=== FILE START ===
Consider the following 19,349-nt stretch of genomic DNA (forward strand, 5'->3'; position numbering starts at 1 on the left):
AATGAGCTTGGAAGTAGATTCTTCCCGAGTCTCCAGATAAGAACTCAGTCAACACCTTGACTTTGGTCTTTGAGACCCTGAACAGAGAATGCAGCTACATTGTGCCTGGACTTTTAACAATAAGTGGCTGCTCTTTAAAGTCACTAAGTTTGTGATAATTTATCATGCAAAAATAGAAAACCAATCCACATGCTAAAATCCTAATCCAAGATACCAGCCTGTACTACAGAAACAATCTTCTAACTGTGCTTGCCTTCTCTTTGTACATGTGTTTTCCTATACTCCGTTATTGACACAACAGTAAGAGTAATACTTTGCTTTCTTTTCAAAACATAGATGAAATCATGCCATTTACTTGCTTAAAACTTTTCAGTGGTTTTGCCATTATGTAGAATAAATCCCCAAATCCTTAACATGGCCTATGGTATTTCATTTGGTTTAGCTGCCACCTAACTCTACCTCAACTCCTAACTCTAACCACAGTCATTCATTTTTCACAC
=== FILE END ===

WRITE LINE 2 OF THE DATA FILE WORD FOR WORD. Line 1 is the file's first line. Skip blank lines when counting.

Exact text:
AATGAGCTTGGAAGTAGATTCTTCCCGAGTCTCCAGATAAGAACTCAGTCAACACCTTGACTTTGGTCTTTGAGACCCTGAACAGAGAATGCAGCTACATTGTGCCTGGACTTTTAACAATAAGTGGCTGCTCTTTAAAGTCACTAAGTTTGTGATAATTTATCATGCAAAAATAGAAAACCAATCCACATGCTAAAATCCTAATCCAAGATACCAGCCTGTACTACAGAAACAATCTTCTAACTGTGCTTGCCTTCTCTTTGTACATGTGTTTTCCTATACTCCGTTATTGACACAACAGTAAGAGTAATACTTTGCTTTCTTTTCAAAACATAGATGAAATCATGCCATTTACTTGCTTAAAACTTTTCAGTGGTTTTGCCATTATGTAGAATAAATCCCCAAATCCTTAACATGGCCTATGGTATTTCATTTGGTTTAGCTGCCACCTAACTCTACCTCAACTCCTAACTCTAACCACAGTCATTCATTTTTCACAC